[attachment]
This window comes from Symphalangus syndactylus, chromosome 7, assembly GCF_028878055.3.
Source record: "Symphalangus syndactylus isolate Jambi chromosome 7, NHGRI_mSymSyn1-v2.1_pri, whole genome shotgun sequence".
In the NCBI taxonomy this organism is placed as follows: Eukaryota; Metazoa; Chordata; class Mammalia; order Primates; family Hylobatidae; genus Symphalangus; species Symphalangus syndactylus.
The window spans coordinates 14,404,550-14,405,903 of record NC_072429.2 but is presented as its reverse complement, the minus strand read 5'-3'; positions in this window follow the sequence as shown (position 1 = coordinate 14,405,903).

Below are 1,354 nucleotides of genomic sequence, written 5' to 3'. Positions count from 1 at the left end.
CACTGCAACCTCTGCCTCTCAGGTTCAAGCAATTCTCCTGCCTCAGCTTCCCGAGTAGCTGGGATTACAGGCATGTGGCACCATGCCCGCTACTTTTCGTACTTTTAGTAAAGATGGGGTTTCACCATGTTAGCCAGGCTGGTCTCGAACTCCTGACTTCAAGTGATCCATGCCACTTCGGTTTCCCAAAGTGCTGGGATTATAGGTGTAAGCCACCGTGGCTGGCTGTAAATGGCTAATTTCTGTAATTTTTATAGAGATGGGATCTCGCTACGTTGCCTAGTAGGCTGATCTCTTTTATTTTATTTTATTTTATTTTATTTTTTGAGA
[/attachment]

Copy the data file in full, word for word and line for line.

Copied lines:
This window comes from Symphalangus syndactylus, chromosome 7, assembly GCF_028878055.3.
Source record: "Symphalangus syndactylus isolate Jambi chromosome 7, NHGRI_mSymSyn1-v2.1_pri, whole genome shotgun sequence".
In the NCBI taxonomy this organism is placed as follows: Eukaryota; Metazoa; Chordata; class Mammalia; order Primates; family Hylobatidae; genus Symphalangus; species Symphalangus syndactylus.
The window spans coordinates 14,404,550-14,405,903 of record NC_072429.2 but is presented as its reverse complement, the minus strand read 5'-3'; positions in this window follow the sequence as shown (position 1 = coordinate 14,405,903).

Below are 1,354 nucleotides of genomic sequence, written 5' to 3'. Positions count from 1 at the left end.
CACTGCAACCTCTGCCTCTCAGGTTCAAGCAATTCTCCTGCCTCAGCTTCCCGAGTAGCTGGGATTACAGGCATGTGGCACCATGCCCGCTACTTTTCGTACTTTTAGTAAAGATGGGGTTTCACCATGTTAGCCAGGCTGGTCTCGAACTCCTGACTTCAAGTGATCCATGCCACTTCGGTTTCCCAAAGTGCTGGGATTATAGGTGTAAGCCACCGTGGCTGGCTGTAAATGGCTAATTTCTGTAATTTTTATAGAGATGGGATCTCGCTACGTTGCCTAGTAGGCTGATCTCTTTTATTTTATTTTATTTTATTTTATTTTTTGAGA